January is almost over, and I just realized I haven’t published my December reads. But today’s the day. I finished seven books last month: Clutter Free by Kathi Lipp plus six others. Read on for my impressions of each (ranked according to when I finished reading them).
The Poverty of Nations by Wayne Grudem and Barry Asmus
Poverty of Nations tackles such questions as these: What can be done to help the poorest countries of the world? Which of our past efforts to alleviate poverty have been effective? Which well-intentioned programs have served to increase rather than diminish the problems faced by impoverished nations?
I found The Poverty of Nations a fascinating read, full of proven strategies for fighting poverty on a national level. And I appreciated the authors’ unique perspectives and the combination of backgrounds. One is an economist and the other a theologian.
Their book does an excellent job of explaining the problems in easy-to-understand language while backing up their claims with myriad statistical data and Biblical truth.
Finally, the book does not stop at merely pointing out the flaws in our current approaches to lifting other nations out of poverty. It offers concrete solutions, simultaneously inspires hope, and sounds a clear warning against going down the philosophical paths that resulted in the poverty of nations in the first place.
Table Talk by Jennifer Flanders
But it takes a little work to print out the questions, cut them apart, put them in a jar for safe keeping, and draw one out every night over dinner. So I thought some of my readers might prefer the simplicity of cracking open a book and reading the day’s selection from the appropriate list. Which is how my newest book, Table Talk, came into existence.
It contains 365 discussion prompts for families. And you aren’t just limited to using them at mealtime. You can keep the book in the car to foster good conversations as you drive about town or take lengthy road trips. Or keep it in the living room to draw out your children as they gather together after a long day at school or work. However you choose to use it, I hope it will help you connect with one another. In our increasingly fragmented and isolated society, fostering such family ties is more important than ever.
The Best Christmas Pageant Ever by Barbara Robinson
The Best Christmas Pageant Ever is a classic we’ve read too many times to count. But it has been a few years since I’ve read it aloud to my kids, so we revisited that tradition this past Christmas and included the grandkids, as well.
It is short enough to read in one long sitting. We finished ours on a car trip to San Antonio.
The author does a delightful job telling the story of the unruly Herdman kids and how they took over the church Christmas pageant one year. The entire congregation seemed scandalized by the prospect, but in the end, the Herdmans helped everybody see the old, familiar Christmas account in an entirely new and deeply meaningful way.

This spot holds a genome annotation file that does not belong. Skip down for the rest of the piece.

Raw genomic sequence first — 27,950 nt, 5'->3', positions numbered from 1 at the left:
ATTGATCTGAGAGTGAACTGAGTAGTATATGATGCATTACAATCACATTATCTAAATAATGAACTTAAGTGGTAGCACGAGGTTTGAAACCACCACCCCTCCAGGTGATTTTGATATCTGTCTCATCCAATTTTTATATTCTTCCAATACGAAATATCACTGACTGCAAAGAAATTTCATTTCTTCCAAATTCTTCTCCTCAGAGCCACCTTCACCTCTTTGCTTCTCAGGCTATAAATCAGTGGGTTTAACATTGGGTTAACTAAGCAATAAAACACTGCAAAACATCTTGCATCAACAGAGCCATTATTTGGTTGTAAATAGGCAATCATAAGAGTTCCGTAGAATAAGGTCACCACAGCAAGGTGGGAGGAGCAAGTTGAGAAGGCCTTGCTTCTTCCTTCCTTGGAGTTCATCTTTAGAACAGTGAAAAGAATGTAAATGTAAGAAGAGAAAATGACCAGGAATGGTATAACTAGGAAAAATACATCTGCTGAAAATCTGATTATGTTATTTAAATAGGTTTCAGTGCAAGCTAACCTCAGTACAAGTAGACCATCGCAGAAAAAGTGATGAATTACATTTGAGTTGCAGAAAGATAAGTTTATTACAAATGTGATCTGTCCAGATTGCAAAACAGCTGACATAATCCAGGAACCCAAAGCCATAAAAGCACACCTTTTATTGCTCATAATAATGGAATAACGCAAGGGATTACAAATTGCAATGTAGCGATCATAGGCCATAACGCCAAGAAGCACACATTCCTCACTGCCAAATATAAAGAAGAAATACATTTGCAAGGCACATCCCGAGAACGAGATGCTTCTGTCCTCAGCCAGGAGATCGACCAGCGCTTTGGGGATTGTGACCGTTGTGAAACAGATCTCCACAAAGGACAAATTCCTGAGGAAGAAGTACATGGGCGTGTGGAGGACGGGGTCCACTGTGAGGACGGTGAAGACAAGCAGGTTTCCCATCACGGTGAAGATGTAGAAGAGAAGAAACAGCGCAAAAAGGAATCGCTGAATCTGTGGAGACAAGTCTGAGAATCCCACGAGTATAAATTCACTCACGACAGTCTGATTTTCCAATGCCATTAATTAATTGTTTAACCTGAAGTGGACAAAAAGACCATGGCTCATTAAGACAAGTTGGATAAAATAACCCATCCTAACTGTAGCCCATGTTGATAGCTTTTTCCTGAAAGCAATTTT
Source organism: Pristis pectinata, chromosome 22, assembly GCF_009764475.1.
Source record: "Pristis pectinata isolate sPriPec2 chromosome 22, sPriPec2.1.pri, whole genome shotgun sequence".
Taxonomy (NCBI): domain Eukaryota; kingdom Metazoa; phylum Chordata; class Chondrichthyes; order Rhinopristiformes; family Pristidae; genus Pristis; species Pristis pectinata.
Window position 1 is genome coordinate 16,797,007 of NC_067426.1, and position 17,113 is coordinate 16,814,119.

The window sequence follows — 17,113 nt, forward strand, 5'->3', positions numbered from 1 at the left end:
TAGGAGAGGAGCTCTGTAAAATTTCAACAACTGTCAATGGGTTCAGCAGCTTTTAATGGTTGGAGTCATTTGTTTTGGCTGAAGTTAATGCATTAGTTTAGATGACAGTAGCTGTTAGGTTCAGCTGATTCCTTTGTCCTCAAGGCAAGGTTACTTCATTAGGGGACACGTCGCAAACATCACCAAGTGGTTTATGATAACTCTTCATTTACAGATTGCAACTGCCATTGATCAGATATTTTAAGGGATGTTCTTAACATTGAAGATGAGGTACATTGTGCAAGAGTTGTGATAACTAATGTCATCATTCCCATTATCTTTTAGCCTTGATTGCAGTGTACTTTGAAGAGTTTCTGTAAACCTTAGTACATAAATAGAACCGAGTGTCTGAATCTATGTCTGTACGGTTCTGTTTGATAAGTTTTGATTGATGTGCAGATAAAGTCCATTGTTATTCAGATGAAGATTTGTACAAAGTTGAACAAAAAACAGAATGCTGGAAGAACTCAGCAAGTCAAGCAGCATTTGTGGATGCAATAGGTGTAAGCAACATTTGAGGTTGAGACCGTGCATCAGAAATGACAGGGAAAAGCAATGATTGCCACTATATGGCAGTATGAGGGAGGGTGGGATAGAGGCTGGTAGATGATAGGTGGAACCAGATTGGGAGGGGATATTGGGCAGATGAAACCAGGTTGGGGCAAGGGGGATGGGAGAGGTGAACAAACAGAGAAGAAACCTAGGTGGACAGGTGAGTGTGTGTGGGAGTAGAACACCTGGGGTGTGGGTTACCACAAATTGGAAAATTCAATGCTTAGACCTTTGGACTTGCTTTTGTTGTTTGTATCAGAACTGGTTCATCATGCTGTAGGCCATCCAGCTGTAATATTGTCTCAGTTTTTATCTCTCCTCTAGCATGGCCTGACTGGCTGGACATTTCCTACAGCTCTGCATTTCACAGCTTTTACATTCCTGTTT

This book never fails to make me laugh — and cry. If you’ve never read it before, I hope you’ll add it to your list. You’ll be glad you did.
God Is in the Manger by Deitrich Bonhoeffer
As an advent devotional, the readings were meant to be spread out over five weeks. But I bought the audio version, so I finished it in a matter of days, not weeks.
I don’t really recommend doing it that way, though. For one thing, the book pulls quotes from lots of different sources, and it was often hard for us to keep straight who was writing without seeing the visual clues of commas, quotation marks, and indentations. On several occasions, I thought the passage being read was by Bonhoeffer, only to hear some modern day reference and realize somebody else was being quoted.
That part was a little confusing, but the print version of God Is in the Manger would clear that problem right up. And the print version offers the additional benefit of focusing your thoughts and attention on Christ during the Christmas
Sudoku: Exercise Your Mind in Minutes by Brain Games
I keep a Sudoku book going at all times and try to complete a puzzle or two a day. I’m hoping that between solving number puzzles and brushing my teeth left-handed, I’ll be able to ward off Alzheimer’s.
Over the years, I’ve completed quite a few Sudoku books. I usually start with the first puzzle and work them all, one-by-one, in order to the very end. But of all the different kinds of sudoku puzzle books I’ve tried, this series by Brain Games are my absolute favorite.
I love the fact the spiral binding allows the pages to lie flat as I work them. And the large print means I’m able to see the numbers, even without my reading glasses!
Clutter Free by Kathi Lipp
Subtitled Quick and Easy Steps for Simplifying Your Space, Clutter Free is chock full of practical suggestions for organizing your home, your schedule, and your life. Even better, Lipp delves into why our spaces get cluttered in the first place and how to stem the tide.
Whenever I tackle a big organizational challenge (current projects: the desk in my closet and the file cabinet in my garage), I read a decluttering book for inspiration. It keeps me going when I start to lose steam. So this time, I multitasked by listening to the audio version of Clutter Free even as I sorted through files and drawers.
The Holy Bible (NASB Translation
For years, I’ve made a practice of reading through the Bible cover-to-cover once a year. You can learn more about the particular reading plan I use by following this link: Read through the Bible in a Year.
The Bible I normally carry is a leather-bound New American Standard Bible. But I often read online using BibleHub. That allows me to see each verse in multiple translations and makes looking up cross-references a breeze.
That does it for my December reads. For more book reviews, follow this link: Flanders Family’s Recent Reads